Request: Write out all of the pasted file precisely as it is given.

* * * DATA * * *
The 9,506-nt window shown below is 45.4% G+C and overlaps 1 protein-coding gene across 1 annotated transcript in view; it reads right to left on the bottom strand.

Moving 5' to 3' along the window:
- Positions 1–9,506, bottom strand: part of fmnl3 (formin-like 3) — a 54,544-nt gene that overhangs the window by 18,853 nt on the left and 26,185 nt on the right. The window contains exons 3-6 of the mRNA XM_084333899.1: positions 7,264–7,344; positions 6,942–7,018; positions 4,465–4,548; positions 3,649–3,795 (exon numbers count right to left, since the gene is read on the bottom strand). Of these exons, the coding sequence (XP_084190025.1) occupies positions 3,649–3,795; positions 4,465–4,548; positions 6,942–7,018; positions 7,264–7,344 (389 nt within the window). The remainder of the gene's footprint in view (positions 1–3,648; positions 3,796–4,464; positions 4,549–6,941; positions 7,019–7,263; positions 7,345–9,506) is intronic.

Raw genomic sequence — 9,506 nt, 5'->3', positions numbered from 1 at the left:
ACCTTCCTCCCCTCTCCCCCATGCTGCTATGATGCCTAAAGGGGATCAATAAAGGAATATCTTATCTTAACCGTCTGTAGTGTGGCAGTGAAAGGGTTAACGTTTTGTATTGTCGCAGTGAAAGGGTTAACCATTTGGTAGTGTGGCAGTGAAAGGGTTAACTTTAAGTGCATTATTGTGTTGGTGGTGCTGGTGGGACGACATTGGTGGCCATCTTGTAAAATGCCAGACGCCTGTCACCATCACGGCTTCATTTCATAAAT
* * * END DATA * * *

The 9,506-nt window shown below is 45.4% G+C and overlaps 1 protein-coding gene across 1 annotated transcript in view; it reads right to left on the bottom strand.

Moving 5' to 3' along the window:
- Positions 1–9,506, bottom strand: part of fmnl3 (formin-like 3) — a 54,544-nt gene that overhangs the window by 18,853 nt on the left and 26,185 nt on the right. The window contains exons 3-6 of the mRNA XM_084333899.1: positions 7,264–7,344; positions 6,942–7,018; positions 4,465–4,548; positions 3,649–3,795 (exon numbers count right to left, since the gene is read on the bottom strand). Of these exons, the coding sequence (XP_084190025.1) occupies positions 3,649–3,795; positions 4,465–4,548; positions 6,942–7,018; positions 7,264–7,344 (389 nt within the window). The remainder of the gene's footprint in view (positions 1–3,648; positions 3,796–4,464; positions 4,549–6,941; positions 7,019–7,263; positions 7,345–9,506) is intronic.

Raw genomic sequence — 9,506 nt, 5'->3', positions numbered from 1 at the left:
ACCTTCCTCCCCTCTCCCCCATGCTGCTATGATGCCTAAAGGGGATCAATAAAGGAATATCTTATCTTAACCGTCTGTAGTGTGGCAGTGAAAGGGTTAACGTTTTGTATTGTCGCAGTGAAAGGGTTAACCATTTGGTAGTGTGGCAGTGAAAGGGTTAACTTTAAGTGCATTATTGTGTTGGTGGTGCTGGTGGGACGACATTGGTGGCCATCTTGTAAAATGCCAGACGCCTGTCACCATCACGGCTTCATTTCATAAAT